Film GIMP at Rhythm & Hues
The GIMP probably leads any list of killer applications for Linux. This Photoshop-like graphics package is very popular for retouching still images. However, fewer people are aware of its motion picture cousin called Film GIMP, intended for working on a series of images.
Linux is now being adopted in motion picture production at DreamWorks, Pixar, ILM and many other major studios. Most of this Linux effort involves commercial tools such as the popular 3-D animation package Maya (see the article “Alias|Wavefront Maya 4” in the October 2001 issue of Linux Journal) or obscure internal tools representing an investment of millions of lines of code created by the studios themselves (see “DreamWorks Features Linux and Animation”, August 2001 Linux Journal). Today there is just one significant open-source Linux tool being used in major motion pictures. Let's take a look at Film GIMP and its use at Los Angeles film and television commercial postproduction studio Rhythm & Hues.
R&H programmer Caroline Dahllöf is a lead developer and maintainer of Film GIMP. “We use Film GIMP on all talking animal jobs”, says Dahllöf. “Film GIMP is in use in production by various studios but probably is used most by R&H. Other studios say that they think GIMP is a great idea, but we seem to be the only production house currently developing and supporting it.” Dahllöf would like to see other studios become more involved in development. At R&H, Film GIMP has been used in Harry Potter, Cats & Dogs, Dr. Dolittle 2, Little Nicky, How the Grinch Stole Christmas, The 6th Day, Stuart Little and Planet of the Apes. R&H also creates commercials, such as the familiar Coca-Cola bear commercial. Dahllöf says:
Our big thing is talking animals. We'll create those in 3-D because we like the look much better than 2-D morphing. We'll make a 3-D model and track it to the plate, matching the movement of the live animal with a CG animal head. Then the lighting department projects the frame on to 3-D model. The 2-D department fixes missing background parts as the animal talks.
Stretching has to be fixed with textures. The mouth interior is all CG. Some projects, such as the Coke commercial, are all CG. That's a different technique than making live-action animals talk.
As is typical with production studios, R&H uses not just one tool but a pipeline of tools for 3-D animation and live-action special effects. Before looking at Film GIMP, let's examine some of the proprietary tools in the production pipeline that Film GIMP must seamlessly interact with.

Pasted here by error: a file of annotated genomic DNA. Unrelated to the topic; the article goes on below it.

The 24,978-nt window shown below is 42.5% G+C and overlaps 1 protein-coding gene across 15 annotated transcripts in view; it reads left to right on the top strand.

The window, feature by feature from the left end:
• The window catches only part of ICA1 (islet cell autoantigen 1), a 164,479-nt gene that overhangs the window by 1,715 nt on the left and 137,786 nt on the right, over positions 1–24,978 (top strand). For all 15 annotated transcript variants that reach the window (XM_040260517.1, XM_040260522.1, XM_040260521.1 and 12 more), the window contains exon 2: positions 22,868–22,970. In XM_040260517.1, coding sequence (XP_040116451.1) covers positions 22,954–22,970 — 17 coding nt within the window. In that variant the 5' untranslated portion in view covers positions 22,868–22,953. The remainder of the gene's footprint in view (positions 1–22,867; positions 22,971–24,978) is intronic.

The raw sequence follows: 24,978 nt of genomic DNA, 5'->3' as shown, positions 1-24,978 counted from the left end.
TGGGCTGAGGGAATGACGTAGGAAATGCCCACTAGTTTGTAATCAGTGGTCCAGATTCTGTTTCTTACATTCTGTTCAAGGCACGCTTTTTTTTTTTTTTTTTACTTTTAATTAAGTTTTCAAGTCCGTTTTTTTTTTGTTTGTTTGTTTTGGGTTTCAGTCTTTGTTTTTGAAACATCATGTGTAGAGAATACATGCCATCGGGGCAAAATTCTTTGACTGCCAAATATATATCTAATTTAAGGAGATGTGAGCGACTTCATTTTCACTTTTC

For 3-D modeling, R&H uses an in-house modeling tool called And and Maya. Modeler/TD Yeen-shi Chen explains:
For a TV commercial I am creating a model of a cat wearing a wet suit. The cat model was retrieved from our model library and modified to match the cat in the commercial. The wet suit and diving gear are added later. The entire model was built in And. I create the model in a neutral pose because that makes it easier for the setup people to put a skeleton in it.
Technical Director Jeff McLean explains how R&H uses IC (Interactive Compositing), their internally developed compositor: “A typical task is removing the arms of a skateboarder from a scene in Scooby Doo to be replaced by Scooby in a barrel.” (Scooby Doo is due for release June, 2002.) When McLean replaces a live actor with an animated figure like Scooby, he must not just cover up the actor but handle situations where the actor's movements extend beyond what the animated figure will cover. “I have to do a background replace and repair the missing pieces of the background when I remove an object from a scene”, says McLean.
Practical Task Scheduling Deployment
July 20, 2016 12:00 pm CDT
One of the best things about the UNIX environment (aside from being stable and efficient) is the vast array of software tools available to help you do your job. Traditionally, a UNIX tool does only one thing, but does that one thing very well. For example, grep is very easy to use and can search vast amounts of data quickly. The find tool can find a particular file or files based on all kinds of criteria. It's pretty easy to string these tools together to build even more powerful tools, such as a tool that finds all of the .log files in the /home directory and searches each one for a particular entry. This erector-set mentality allows UNIX system administrators to seem to always have the right tool for the job.
Cron traditionally has been considered another such a tool for job scheduling, but is it enough? This webinar considers that very question. The first part builds on a previous Geek Guide, Beyond Cron, and briefly describes how to know when it might be time to consider upgrading your job scheduling infrastructure. The second part presents an actual planning and implementation framework.
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